As a former Trust Officer and an Estate Administrator, let me give you the tips to make this simple. It appears that you have an estate that has some equity, but maybe cash poor. At any rate depending on the State you live in you will first go to either the clerk of court or the probate judge court's office. You will let them help you with everything you'll need to know and to answer your questions. They do this every day and will be able to tell you what to do first, second, third, what order the State aligns any heirs in an intestate settlement etc. You do not need an attorney to charge you money with a small non-taxable estate. As far as signing anything ask the court, they can be trusted. That's what they are there for, as paid by tax dollar public servants...see!
Also, since she died intestate, you will be court appointed, (not needing the attorney -see) as the Estate Administrator. If you have to close any accounts, collect insurance, sell the property, the court appointment and the death certificate copies (you'll get those probably from the funeral home) will put you in the position to handle what you need to, and as I said the clerk's office or the probate office in your county you can call if you have questions as you get this under way. They will probably run a creditor/debtor notice in the legal section of your local paper for you, noting your name as the appointment of the administrator by the court's power to do in intestate situations. A month from now you'll be done with everything pretty much. If there is any expenses you pay for out of your pocket and then as you may find are able to raise cash from any savings, checking, stocks, jewelry (silver, gold), land and the modular liquidating as needed to be done, keep a notebook, and make sure you take care of yourself. The expenses of even copies made at the clerk's office are appropriately the estate's bills and costs not yours, so reimburse yourself. You may want to, depending on what cash or assets you find by going over everything, to ask the court for an appropriate administrator's fee for your time. You are really doing a job. So, by the notebook you keep and the ability to give copies of anything you note to the clerk's office for filing too, you are staying on the right side of right. Hope this helps!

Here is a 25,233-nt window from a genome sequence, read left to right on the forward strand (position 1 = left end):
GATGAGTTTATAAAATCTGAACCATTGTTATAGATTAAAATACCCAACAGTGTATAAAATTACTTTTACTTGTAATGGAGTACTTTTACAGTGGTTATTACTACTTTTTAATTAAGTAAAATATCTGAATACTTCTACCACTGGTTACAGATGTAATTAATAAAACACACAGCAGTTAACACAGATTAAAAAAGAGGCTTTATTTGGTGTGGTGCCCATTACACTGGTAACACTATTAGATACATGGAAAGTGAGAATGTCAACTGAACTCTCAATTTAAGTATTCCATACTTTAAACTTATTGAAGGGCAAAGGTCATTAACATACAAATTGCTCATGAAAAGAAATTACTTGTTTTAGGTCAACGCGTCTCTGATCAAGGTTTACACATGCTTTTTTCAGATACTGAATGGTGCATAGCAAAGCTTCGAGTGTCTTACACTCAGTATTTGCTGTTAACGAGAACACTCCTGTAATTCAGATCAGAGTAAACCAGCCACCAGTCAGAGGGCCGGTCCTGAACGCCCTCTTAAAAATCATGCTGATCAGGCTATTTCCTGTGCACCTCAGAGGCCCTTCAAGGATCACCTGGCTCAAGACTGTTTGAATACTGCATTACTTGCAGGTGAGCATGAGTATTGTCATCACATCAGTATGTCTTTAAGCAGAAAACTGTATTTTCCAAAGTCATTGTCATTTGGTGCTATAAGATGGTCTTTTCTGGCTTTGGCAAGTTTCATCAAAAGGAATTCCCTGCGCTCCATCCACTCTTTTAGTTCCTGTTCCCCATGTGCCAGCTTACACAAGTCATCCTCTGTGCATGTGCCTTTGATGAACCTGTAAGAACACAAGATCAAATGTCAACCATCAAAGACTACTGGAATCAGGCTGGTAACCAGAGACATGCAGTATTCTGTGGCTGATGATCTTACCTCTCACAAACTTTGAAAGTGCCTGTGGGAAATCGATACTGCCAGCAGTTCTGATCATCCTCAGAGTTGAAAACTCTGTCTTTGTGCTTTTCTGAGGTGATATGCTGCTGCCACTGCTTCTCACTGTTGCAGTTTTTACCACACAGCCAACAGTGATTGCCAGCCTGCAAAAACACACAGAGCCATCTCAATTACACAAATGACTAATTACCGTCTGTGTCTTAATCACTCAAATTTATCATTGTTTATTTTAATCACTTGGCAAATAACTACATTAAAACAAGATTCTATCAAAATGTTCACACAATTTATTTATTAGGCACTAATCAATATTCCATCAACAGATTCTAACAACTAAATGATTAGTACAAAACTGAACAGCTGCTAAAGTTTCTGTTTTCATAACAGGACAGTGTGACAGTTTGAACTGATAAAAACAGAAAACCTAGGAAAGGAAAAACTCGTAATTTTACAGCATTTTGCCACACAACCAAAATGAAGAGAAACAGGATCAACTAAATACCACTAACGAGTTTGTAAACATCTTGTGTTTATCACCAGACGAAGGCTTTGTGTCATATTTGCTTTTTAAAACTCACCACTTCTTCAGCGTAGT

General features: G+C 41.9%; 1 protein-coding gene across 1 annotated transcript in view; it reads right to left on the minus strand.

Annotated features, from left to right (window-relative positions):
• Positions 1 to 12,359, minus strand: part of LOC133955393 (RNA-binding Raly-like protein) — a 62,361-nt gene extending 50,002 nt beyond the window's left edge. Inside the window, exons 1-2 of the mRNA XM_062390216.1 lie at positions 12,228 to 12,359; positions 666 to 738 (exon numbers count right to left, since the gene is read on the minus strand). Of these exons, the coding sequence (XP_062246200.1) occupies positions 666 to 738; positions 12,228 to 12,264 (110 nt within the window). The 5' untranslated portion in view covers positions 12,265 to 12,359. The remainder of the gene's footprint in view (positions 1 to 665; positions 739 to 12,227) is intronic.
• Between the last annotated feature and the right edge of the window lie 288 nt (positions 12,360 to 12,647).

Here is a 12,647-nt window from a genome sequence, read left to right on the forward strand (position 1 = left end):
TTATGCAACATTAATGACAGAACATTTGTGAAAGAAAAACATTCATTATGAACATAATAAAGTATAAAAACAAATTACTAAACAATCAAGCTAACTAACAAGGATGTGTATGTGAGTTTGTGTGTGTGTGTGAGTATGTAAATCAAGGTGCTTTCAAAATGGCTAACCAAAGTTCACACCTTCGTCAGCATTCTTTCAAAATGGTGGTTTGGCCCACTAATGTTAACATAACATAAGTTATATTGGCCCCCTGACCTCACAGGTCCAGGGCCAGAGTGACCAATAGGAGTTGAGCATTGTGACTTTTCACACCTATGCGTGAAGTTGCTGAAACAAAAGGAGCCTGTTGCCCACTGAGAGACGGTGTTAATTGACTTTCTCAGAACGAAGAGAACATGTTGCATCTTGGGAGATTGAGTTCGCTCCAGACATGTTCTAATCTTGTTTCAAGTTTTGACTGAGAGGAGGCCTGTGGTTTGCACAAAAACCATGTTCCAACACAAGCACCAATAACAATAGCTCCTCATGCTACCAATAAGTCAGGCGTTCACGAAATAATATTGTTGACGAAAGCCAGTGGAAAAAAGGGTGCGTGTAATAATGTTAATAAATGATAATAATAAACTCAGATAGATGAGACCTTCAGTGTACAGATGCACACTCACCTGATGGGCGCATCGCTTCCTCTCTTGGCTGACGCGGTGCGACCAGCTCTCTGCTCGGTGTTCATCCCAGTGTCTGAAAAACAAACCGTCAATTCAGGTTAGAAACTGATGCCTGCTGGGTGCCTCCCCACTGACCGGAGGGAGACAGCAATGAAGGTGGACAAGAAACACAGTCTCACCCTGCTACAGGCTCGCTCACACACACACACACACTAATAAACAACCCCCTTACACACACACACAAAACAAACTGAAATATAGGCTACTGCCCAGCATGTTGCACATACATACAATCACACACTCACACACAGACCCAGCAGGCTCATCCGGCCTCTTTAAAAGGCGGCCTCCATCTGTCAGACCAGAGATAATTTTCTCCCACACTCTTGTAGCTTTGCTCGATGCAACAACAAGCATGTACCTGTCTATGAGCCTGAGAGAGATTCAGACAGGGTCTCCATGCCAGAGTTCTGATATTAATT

Trust is a two way street. Do you trust your mother or do you question her judgment? Have you considered why she has you do the things she does or why she tells you what to do? If you are dependent on her support, then you have an obligation and responsibility to listen to her and obey in most circumstances. If you are a grown woman, then its like anything else, you take what you need out of what she says and then make your own decisions.
Once trust has been abused its very hard to repair. If you have screwed up in the past and she has every reason to not trust you, then its unrealistic to expect her just to accept that you can now be trusted. Actions speak louder than words. Keep your nose clean and do what you are supposed to with a positive attitude and she will again trust you. If you don't know why she doesn't, then ask her, politely and without drama.